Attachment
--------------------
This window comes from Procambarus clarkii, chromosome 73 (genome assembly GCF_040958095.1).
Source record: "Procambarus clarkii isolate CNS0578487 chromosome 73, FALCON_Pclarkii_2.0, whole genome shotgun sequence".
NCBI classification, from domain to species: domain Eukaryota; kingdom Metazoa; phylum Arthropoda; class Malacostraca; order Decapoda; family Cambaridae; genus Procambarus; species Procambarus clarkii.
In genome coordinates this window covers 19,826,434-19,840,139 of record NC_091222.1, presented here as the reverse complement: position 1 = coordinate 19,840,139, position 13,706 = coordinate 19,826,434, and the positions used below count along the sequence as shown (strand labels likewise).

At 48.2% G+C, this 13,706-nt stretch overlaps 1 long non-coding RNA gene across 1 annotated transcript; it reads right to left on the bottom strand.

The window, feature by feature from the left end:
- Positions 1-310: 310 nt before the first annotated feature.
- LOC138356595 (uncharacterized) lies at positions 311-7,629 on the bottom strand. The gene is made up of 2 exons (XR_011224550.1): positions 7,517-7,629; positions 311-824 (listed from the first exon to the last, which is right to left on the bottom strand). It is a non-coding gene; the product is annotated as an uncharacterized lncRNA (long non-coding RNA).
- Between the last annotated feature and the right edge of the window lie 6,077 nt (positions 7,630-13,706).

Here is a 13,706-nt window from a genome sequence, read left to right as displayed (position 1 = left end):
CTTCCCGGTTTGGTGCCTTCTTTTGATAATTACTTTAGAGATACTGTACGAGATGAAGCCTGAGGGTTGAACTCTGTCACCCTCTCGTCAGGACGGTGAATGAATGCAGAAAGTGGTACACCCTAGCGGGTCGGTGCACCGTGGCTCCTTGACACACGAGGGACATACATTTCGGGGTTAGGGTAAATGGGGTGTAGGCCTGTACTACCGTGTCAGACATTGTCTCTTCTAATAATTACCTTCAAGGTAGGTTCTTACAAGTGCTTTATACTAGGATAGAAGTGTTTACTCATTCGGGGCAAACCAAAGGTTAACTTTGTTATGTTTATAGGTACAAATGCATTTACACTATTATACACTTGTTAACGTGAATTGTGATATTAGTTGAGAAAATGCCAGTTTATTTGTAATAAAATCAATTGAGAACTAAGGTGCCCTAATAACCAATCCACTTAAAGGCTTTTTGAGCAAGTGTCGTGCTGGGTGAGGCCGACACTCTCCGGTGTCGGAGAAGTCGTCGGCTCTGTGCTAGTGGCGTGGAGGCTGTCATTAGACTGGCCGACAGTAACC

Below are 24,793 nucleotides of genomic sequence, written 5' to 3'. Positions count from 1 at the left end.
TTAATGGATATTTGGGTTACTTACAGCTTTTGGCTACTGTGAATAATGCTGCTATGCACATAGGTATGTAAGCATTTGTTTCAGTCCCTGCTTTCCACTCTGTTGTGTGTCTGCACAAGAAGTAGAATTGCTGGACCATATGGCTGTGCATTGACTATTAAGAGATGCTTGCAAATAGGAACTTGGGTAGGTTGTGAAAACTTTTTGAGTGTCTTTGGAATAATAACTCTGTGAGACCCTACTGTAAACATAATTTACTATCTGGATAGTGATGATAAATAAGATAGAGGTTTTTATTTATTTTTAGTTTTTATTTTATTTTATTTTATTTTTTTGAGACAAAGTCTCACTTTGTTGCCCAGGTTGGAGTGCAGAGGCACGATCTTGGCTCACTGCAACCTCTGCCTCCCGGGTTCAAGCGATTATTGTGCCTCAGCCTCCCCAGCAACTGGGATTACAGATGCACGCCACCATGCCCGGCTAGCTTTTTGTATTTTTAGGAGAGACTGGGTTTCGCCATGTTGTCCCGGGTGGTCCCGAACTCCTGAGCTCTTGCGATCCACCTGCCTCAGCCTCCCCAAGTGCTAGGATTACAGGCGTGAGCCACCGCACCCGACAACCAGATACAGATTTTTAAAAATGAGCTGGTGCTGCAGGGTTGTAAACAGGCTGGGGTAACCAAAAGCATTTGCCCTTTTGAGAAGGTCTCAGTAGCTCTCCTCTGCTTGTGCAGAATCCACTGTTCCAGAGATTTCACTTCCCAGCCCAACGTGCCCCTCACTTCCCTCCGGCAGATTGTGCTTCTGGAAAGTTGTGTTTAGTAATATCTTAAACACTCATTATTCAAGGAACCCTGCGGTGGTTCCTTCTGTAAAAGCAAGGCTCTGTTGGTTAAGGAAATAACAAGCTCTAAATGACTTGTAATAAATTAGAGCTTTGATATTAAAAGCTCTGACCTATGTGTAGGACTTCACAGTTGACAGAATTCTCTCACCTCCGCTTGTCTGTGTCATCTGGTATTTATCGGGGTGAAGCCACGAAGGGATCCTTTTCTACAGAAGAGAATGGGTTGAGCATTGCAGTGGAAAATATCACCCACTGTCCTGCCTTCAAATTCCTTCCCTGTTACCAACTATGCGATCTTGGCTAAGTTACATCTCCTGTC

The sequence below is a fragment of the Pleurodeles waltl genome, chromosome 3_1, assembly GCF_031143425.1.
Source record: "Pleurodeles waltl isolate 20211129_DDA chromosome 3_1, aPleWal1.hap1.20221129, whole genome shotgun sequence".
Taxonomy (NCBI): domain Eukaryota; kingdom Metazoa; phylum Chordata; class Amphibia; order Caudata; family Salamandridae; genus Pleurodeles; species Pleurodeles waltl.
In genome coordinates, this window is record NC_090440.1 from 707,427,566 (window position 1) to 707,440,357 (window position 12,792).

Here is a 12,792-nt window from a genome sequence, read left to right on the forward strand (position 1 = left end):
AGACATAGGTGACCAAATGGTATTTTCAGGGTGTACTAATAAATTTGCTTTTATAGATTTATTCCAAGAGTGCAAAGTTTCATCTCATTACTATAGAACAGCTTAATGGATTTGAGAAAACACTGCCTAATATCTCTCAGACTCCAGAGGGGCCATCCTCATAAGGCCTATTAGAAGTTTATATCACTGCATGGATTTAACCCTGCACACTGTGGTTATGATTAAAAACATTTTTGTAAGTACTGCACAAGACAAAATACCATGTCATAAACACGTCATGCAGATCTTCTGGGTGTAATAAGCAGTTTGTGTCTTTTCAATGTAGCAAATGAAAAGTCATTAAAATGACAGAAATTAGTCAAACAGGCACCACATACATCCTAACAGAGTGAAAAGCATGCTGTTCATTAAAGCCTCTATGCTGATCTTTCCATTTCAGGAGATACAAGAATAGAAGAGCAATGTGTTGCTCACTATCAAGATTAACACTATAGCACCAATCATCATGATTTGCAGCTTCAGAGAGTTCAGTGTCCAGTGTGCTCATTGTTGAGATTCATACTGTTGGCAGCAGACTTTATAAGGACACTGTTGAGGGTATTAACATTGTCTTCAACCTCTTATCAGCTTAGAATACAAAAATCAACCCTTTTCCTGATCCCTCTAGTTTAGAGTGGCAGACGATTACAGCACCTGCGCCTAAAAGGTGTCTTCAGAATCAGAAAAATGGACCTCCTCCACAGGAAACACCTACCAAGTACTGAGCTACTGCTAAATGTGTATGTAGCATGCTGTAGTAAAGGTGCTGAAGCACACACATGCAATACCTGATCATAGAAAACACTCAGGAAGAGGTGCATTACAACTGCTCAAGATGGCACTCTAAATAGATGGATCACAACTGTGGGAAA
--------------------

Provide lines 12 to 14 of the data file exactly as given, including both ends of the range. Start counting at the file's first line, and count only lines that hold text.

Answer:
Below are 24,793 nucleotides of genomic sequence, written 5' to 3'. Positions count from 1 at the left end.
TTAATGGATATTTGGGTTACTTACAGCTTTTGGCTACTGTGAATAATGCTGCTATGCACATAGGTATGTAAGCATTTGTTTCAGTCCCTGCTTTCCACTCTGTTGTGTGTCTGCACAAGAAGTAGAATTGCTGGACCATATGGCTGTGCATTGACTATTAAGAGATGCTTGCAAATAGGAACTTGGGTAGGTTGTGAAAACTTTTTGAGTGTCTTTGGAATAATAACTCTGTGAGACCCTACTGTAAACATAATTTACTATCTGGATAGTGATGATAAATAAGATAGAGGTTTTTATTTATTTTTAGTTTTTATTTTATTTTATTTTATTTTTTTGAGACAAAGTCTCACTTTGTTGCCCAGGTTGGAGTGCAGAGGCACGATCTTGGCTCACTGCAACCTCTGCCTCCCGGGTTCAAGCGATTATTGTGCCTCAGCCTCCCCAGCAACTGGGATTACAGATGCACGCCACCATGCCCGGCTAGCTTTTTGTATTTTTAGGAGAGACTGGGTTTCGCCATGTTGTCCCGGGTGGTCCCGAACTCCTGAGCTCTTGCGATCCACCTGCCTCAGCCTCCCCAAGTGCTAGGATTACAGGCGTGAGCCACCGCACCCGACAACCAGATACAGATTTTTAAAAATGAGCTGGTGCTGCAGGGTTGTAAACAGGCTGGGGTAACCAAAAGCATTTGCCCTTTTGAGAAGGTCTCAGTAGCTCTCCTCTGCTTGTGCAGAATCCACTGTTCCAGAGATTTCACTTCCCAGCCCAACGTGCCCCTCACTTCCCTCCGGCAGATTGTGCTTCTGGAAAGTTGTGTTTAGTAATATCTTAAACACTCATTATTCAAGGAACCCTGCGGTGGTTCCTTCTGTAAAAGCAAGGCTCTGTTGGTTAAGGAAATAACAAGCTCTAAATGACTTGTAATAAATTAGAGCTTTGATATTAAAAGCTCTGACCTATGTGTAGGACTTCACAGTTGACAGAATTCTCTCACCTCCGCTTGTCTGTGTCATCTGGTATTTATCGGGGTGAAGCCACGAAGGGATCCTTTTCTACAGAAGAGAATGGGTTGAGCATTGCAGTGGAAAATATCACCCACTGTCCTGCCTTCAAATTCCTTCCCTGTTACCAACTATGCGATCTTGGCTAAGTTACATCTCCTGTC

The sequence below is a fragment of the Pleurodeles waltl genome, chromosome 3_1, assembly GCF_031143425.1.